Anyone who has ever owned a beloved family pet understands just how deep the connection can be between animals and humans. But there’s something particularly special about the relationship between veterans and horses.
Many veterans who were deployed have dealt with traumatic situations that make them hyper-vigilant, explains Heidi Derning, who oversees Healing for Horses’ “ROCK on Veterans” program in Georgetown, Texas. Every year, the program works with over 100 veterans who are struggling to transition back into civilian life, offering horsemanship classes as a means of promoting independence and life skills.
“It’s unique to work with a horse because the horses themselves are hyper-vigilant,” explains Derning. In the same way veterans have been trained to be incredibly aware of their surroundings, so too are horses. “They really get each other because of that,” she says. And because horses are acutely aware of what is going on inside of a human, the veterans who work with them are able to benefit from what Derning calls biofeedback.
“Usually, the horse mirrors the anxiety of the person working with them,” she explains. “The veterans find that when they simply take a deep breath—when they walk away and come back, those sort of things will help settle down the horse.”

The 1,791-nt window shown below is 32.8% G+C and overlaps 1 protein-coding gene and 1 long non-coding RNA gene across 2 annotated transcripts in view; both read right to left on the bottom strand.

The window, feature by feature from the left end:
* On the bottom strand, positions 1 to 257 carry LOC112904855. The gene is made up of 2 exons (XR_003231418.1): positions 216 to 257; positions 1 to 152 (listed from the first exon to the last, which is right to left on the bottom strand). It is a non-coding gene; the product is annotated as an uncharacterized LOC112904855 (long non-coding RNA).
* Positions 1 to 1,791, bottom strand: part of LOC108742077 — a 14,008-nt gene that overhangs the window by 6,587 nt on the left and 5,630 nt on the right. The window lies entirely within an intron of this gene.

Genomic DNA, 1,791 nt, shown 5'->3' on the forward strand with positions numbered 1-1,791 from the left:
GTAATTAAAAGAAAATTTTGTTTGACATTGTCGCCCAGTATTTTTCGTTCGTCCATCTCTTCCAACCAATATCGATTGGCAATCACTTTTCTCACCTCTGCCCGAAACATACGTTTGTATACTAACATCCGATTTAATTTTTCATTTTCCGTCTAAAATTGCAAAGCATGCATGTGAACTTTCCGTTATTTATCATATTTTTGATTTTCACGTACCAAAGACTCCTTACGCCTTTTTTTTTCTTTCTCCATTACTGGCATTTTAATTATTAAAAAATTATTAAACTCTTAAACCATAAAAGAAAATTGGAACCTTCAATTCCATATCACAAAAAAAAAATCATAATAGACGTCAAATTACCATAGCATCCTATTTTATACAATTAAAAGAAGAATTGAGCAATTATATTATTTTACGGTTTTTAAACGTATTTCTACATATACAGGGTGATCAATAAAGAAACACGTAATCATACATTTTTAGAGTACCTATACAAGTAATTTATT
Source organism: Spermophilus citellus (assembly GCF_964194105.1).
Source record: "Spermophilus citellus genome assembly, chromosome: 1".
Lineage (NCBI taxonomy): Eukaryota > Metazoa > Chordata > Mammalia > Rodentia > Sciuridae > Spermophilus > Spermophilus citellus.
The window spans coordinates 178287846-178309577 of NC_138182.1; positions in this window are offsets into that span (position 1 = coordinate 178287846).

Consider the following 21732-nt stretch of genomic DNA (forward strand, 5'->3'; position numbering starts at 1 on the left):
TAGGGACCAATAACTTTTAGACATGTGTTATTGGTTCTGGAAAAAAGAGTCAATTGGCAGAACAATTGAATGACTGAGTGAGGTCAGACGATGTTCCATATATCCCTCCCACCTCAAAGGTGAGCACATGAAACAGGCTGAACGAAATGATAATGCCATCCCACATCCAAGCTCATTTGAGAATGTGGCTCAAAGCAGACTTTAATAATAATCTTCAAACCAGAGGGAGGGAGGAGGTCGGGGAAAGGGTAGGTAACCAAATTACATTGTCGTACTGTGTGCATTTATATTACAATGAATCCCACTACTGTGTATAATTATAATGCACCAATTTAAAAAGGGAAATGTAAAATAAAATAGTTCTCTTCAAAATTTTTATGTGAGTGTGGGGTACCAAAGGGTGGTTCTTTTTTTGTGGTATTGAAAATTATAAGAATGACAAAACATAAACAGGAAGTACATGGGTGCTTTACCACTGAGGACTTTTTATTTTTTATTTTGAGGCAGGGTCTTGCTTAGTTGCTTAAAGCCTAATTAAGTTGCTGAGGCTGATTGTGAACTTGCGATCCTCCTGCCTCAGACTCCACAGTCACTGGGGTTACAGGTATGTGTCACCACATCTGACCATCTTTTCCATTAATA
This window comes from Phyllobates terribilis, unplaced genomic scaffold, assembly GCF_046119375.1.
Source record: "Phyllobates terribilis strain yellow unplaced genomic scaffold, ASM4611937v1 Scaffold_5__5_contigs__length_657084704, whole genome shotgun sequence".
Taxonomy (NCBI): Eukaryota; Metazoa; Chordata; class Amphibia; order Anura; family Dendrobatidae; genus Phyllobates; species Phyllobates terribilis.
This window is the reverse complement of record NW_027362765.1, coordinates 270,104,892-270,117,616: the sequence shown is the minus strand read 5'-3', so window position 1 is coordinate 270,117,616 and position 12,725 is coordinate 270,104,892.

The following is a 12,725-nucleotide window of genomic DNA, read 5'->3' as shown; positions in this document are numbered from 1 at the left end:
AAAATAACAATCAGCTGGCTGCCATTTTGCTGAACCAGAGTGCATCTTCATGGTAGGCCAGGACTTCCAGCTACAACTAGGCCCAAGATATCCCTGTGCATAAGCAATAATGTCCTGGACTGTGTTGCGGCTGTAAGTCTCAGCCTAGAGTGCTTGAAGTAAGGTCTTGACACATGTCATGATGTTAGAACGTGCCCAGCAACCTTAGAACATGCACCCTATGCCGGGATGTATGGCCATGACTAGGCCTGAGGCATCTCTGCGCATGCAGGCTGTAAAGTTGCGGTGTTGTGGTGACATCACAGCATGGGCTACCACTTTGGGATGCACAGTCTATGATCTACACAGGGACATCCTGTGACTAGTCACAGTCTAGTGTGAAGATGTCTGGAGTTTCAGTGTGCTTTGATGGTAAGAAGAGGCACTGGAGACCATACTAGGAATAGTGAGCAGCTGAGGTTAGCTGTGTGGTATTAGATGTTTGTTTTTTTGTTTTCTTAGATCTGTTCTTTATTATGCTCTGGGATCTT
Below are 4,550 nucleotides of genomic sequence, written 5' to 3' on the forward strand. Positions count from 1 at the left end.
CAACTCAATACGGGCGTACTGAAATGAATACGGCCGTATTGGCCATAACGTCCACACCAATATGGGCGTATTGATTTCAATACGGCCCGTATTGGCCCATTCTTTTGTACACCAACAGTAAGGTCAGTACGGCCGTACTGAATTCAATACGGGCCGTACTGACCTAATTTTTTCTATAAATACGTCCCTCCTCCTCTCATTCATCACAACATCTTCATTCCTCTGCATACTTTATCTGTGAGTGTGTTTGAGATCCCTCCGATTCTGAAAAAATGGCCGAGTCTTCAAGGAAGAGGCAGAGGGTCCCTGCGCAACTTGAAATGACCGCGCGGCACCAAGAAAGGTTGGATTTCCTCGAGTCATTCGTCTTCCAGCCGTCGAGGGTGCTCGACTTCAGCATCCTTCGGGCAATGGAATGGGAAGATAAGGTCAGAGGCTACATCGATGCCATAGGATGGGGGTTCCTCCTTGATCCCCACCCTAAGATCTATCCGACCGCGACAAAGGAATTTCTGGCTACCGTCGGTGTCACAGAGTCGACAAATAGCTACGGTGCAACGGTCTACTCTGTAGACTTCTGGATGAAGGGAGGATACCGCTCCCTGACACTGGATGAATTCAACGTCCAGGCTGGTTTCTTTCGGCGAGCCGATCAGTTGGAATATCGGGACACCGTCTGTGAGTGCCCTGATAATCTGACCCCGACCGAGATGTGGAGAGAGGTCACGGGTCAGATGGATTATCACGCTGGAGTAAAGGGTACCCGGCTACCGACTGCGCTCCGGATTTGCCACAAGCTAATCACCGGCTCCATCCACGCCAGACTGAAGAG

The trust part is key, she says. When a veteran starts trusting an animal to carry them around, their relationships start to improve at home. “Some of the skills they are learning—that it helps to be calm, to be more clear and direct in their communication—these same skills you use with a horse become naturally integrated into their skills at home.”
Which is important, explains Derning, because when one person has served, in many ways it is as if the entire family has served—which is the reasoning behind why ROCK not only serves veterans but offers horse partnerships for their spouses and family members, as well.
Riders come for two eight-week sessions that, thanks to funds from the Texas Quarter Horse Association, they are able to attend for free. “We couldn’t continue these programs for veterans without these funds,” Derning says. They are part of a much bigger picture of each individual veteran reintegrating back into their community. Nearly half of all veterans continue to stay involved after their free courses, working as volunteers, and becoming leaders. “A lot of them say that this is their one safe place away from their home that they feel safe,” Derning explains.
Jim Brennan, legislative director for the Texas Coalition of Veterans Organizations, echos that sentiment. “The facilities and the people that do this,” he says, “these places become a safe sanctuary for veterans. They gravitate back there as volunteers because it’s a place they feel comfortable. It becomes more than just an equine therapy place for them—it becomes a lot more.”